A note from Bo Wakefield – Kieve Staff ’53 & ‘54 To Henry Kennedy –Director . It is a long way back to a Kieve and a Maine summertime ! Yes – Sure I remember Aunt Harriet; and Mr. Stokeinger as camp director . (I was a tackle/ linebacker on the N&G undefeated football team that whipped ‘Stoky’s’ Milton Academy
Category: Alumni Stories & History
I came to the hilltop a shy, “husky” boy just a few days short of my 12th birthday with 17 armpit hairs and a busted up leg to my name. Knowing nothing and no one when I arrived, I walked to South Harris from my first meal at Pasquaney. While passing Innisfree, a man asked if I was Teddy Cooke.
I know who you are. Whether you opened this book (the new “90th” book due out this summer) and immediately sought out the section devoted to the ’90s and 2000s, or you read every page up to this point and my “I know who you are” opening has now led you to reconsider why you set out on this course
A Long Voyage Memory Tony Ryan, Kieve ’47, ‘48 I have a quibble with the identification of the photo on page 10 of the recent issue of K-W News. I attended Kieve in the years 1946 and 1947 and remember that at the time there were two series of overnight canoe trips during each camp summer. The first were more
Fond Memories of KIEVE – Bob Bishop Kieve ’49-’52, Kieve Staff ’59-‘78 (photos from his staff years in the ’60’s) We did not discuss courage, perseverance, and loyalty even during the campfires of song and well-told story, not even during the serenity of chapel. But we learned these values – soaked them up – during our young Kieve summers that we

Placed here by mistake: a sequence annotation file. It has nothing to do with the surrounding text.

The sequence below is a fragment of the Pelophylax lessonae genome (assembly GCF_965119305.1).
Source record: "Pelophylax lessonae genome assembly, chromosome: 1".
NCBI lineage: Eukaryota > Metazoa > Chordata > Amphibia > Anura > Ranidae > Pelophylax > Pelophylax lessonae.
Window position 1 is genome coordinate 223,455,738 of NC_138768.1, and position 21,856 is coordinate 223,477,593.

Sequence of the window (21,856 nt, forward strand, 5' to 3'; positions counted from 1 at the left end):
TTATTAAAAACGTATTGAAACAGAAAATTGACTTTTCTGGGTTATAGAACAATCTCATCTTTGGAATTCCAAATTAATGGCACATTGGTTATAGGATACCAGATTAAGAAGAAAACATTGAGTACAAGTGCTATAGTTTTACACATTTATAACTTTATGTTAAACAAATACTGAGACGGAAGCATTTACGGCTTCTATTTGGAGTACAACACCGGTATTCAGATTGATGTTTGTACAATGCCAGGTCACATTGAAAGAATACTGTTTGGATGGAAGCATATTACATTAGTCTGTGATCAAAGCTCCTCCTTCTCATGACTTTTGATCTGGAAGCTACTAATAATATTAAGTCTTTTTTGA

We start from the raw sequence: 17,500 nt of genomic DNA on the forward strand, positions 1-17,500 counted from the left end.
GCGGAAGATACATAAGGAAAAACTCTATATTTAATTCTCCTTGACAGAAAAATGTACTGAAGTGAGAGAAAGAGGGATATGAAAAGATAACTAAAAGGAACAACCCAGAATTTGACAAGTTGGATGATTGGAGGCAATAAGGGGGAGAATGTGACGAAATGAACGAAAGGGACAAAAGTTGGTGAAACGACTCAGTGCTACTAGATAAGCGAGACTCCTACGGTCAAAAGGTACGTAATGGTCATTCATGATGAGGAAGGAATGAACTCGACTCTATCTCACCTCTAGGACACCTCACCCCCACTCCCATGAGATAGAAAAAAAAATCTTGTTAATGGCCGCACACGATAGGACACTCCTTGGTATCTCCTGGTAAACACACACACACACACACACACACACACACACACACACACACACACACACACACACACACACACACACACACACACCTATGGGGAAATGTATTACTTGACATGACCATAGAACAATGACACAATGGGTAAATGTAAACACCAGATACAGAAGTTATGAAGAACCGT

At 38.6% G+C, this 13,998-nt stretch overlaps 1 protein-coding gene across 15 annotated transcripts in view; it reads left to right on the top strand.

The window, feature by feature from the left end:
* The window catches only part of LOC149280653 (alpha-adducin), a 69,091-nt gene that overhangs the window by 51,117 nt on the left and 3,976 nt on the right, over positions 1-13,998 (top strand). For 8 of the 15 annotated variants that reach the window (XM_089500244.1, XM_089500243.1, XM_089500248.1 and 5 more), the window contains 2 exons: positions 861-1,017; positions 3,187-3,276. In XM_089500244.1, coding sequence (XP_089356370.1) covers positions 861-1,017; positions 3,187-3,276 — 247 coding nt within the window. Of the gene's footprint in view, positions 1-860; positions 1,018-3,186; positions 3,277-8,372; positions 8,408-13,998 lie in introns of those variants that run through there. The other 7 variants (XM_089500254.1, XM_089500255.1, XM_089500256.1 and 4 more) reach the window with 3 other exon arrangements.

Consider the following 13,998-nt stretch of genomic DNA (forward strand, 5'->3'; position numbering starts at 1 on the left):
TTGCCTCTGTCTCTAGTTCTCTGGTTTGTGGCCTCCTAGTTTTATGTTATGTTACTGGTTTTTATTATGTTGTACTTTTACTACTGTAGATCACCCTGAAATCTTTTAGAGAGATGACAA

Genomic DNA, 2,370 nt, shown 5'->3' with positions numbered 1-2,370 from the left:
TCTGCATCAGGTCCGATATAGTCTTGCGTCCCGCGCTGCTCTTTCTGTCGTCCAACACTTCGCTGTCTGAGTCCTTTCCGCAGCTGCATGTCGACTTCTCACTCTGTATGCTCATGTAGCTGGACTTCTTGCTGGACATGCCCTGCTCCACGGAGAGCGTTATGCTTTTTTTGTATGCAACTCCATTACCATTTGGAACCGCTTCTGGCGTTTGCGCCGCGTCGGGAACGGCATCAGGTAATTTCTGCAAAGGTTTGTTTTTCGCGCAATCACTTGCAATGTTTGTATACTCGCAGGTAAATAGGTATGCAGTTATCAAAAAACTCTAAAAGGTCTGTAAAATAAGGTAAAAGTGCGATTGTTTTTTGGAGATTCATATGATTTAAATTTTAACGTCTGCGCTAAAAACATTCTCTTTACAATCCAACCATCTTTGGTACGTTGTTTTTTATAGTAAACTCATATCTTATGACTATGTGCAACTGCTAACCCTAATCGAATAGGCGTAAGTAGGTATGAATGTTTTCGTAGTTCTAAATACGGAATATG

A couple of Kieve stories and memories from William M. (Bill) Walker II (Kieve ’50 – ’56) My father, Shelby S. Walker, attended Kieve in its first year, 1926. Subsequently, he was responsible for introducing “Uncle Don” to his older sister, Harriet, and she married Uncle Don in 1929. But this is the story of my father travelling from Birmingham,
In 1925, two years after graduating from Princeton, he was able to cobble together a little money to buy about 500 acres and 3 ½ miles of shoreline from several farm families and one defrocked Episcopalian minister who had exceeded his bounds as a missionary in Japan. In those days the land had remarkably little monetary value, but the farmers’